Two visiting American children are kidnapped by a runaway British carnival in this middle-grade fantasy sequel.
Fifth-grader Tess and her younger brother, Max, are spending another summer in England with Aunt Evie. After their previous experiences (The Castle in the Mist, 2017), the pair feel ready for anything—but when a seaside carnival magically whisks them away, they’re not sure how they’ll ever get back to Devon-by-the-Sea. This episodic tale, with its quaintly whimsical setting and omniscient narration occasionally slipping into lecture mode, reads as deliberately old-fashioned. Tess, however, is a thoroughly modern heroine: She’s athletic, impulsive, and fearless, and her warm relationship with clever, nerdy Max charms convincingly. The siblings may be kind and brave, but they are also authentic children, avoiding the arch banter and grand heroics of current trends. All the characters seem default white and, despite their very different circumstances, vaguely upper-middle-class, with the notable exception of two very broadly drawn and accented Italians. While Tess, Max, and those they befriend face very real menaces, the stakes are kept small and personal. The fantastic elements are likewise low-key and intimate; they are more the stuff of daydreams—daring the flying trapeze!—and sparkling enchantments, never explained, just accepted as facets of the titular “carnival magic.” The very short chapters create gentle suspense at a brisk pace, perfect for classroom read-alouds.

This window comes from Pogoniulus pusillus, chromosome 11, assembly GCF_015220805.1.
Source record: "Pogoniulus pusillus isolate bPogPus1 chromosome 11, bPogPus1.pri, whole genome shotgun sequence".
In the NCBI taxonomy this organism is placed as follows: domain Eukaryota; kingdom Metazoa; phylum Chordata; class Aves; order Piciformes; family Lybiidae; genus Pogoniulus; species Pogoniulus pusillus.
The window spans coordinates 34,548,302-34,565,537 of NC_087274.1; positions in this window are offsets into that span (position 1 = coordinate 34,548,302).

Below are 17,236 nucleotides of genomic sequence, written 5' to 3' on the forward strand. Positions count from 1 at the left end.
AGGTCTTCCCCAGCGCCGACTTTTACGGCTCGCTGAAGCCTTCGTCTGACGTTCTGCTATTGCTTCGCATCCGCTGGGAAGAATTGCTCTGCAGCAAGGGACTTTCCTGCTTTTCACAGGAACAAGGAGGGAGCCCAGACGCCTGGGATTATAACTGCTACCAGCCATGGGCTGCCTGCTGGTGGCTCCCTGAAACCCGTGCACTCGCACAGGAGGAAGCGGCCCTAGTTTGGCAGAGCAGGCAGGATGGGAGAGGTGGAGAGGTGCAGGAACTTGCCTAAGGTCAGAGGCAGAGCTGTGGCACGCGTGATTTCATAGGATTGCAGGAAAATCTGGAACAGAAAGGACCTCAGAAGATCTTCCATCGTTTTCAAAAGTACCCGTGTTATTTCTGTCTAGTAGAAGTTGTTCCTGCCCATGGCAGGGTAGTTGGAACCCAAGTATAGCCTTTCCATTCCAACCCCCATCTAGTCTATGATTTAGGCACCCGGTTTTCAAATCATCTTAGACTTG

For those who like their adventures comfortable and their wonders cozy. (Fantasy. 8-12)